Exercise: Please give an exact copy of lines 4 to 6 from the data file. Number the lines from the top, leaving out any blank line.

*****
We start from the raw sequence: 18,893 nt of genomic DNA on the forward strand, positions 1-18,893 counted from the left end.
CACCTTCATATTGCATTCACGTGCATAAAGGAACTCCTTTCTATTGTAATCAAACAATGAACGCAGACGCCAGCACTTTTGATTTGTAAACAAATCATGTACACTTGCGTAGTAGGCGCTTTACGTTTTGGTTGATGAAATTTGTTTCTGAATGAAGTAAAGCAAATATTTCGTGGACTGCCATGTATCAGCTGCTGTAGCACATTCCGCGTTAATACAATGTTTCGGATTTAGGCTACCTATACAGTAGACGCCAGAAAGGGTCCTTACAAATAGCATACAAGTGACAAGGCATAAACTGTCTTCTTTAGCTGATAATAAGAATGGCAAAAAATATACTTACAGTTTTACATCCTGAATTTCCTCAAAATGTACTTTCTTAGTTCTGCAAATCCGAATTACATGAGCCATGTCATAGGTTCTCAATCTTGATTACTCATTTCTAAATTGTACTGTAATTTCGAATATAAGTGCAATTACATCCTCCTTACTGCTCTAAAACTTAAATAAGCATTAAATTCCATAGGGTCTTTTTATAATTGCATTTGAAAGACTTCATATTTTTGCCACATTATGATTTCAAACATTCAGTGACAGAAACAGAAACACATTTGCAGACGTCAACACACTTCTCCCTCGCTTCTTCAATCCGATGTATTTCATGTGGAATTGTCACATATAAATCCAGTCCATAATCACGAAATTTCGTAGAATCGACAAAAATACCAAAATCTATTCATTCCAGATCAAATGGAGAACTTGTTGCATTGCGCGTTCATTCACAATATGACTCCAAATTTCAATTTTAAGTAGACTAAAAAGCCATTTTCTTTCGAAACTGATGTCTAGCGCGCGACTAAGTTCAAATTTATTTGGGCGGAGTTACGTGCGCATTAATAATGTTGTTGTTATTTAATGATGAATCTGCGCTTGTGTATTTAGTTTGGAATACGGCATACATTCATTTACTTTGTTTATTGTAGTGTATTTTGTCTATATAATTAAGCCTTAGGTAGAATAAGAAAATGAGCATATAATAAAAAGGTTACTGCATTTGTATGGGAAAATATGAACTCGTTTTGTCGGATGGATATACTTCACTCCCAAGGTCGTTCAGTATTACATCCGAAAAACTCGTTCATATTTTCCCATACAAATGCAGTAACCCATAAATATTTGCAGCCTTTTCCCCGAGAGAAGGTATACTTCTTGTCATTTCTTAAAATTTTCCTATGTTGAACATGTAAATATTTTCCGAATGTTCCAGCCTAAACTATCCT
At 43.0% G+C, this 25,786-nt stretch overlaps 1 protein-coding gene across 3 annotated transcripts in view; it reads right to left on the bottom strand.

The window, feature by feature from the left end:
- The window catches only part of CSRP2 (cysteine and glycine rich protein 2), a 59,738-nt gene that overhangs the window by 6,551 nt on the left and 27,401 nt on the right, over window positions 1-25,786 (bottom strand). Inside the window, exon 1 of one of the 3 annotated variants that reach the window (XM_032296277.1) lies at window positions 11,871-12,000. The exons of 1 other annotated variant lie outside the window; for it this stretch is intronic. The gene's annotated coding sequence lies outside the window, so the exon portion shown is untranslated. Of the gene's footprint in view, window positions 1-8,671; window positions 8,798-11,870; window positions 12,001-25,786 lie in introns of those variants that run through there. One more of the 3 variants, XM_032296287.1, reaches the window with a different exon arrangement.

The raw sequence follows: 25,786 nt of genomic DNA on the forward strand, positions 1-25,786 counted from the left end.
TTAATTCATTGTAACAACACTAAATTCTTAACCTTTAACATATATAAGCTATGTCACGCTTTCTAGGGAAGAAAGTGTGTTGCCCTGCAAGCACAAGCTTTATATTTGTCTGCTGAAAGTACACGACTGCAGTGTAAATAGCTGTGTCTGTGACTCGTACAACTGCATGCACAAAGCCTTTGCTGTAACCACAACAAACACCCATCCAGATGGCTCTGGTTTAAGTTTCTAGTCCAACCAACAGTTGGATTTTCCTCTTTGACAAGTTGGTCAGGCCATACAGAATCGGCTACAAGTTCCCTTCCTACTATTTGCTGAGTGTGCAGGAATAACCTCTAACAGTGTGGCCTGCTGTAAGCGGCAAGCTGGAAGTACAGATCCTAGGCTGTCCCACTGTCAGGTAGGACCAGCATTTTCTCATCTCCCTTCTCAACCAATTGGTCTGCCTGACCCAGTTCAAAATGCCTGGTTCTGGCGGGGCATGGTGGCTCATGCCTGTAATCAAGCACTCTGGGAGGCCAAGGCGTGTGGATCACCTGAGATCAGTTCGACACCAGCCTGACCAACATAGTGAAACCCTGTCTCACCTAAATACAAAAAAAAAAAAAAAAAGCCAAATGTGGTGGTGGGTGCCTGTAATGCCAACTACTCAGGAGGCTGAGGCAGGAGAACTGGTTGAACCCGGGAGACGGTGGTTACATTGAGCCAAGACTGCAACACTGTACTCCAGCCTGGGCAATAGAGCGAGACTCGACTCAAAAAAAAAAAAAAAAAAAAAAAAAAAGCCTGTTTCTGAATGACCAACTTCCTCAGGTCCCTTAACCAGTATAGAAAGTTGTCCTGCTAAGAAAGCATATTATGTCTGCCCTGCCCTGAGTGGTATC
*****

The window, feature by feature from the left end:
- The window catches only part of CSRP2 (cysteine and glycine rich protein 2), a 59,738-nt gene that overhangs the window by 6,551 nt on the left and 27,401 nt on the right, over window positions 1-25,786 (bottom strand). Inside the window, exon 1 of one of the 3 annotated variants that reach the window (XM_032296277.1) lies at window positions 11,871-12,000. The exons of 1 other annotated variant lie outside the window; for it this stretch is intronic. The gene's annotated coding sequence lies outside the window, so the exon portion shown is untranslated. Of the gene's footprint in view, window positions 1-8,671; window positions 8,798-11,870; window positions 12,001-25,786 lie in introns of those variants that run through there. One more of the 3 variants, XM_032296287.1, reaches the window with a different exon arrangement.

The raw sequence follows: 25,786 nt of genomic DNA on the forward strand, positions 1-25,786 counted from the left end.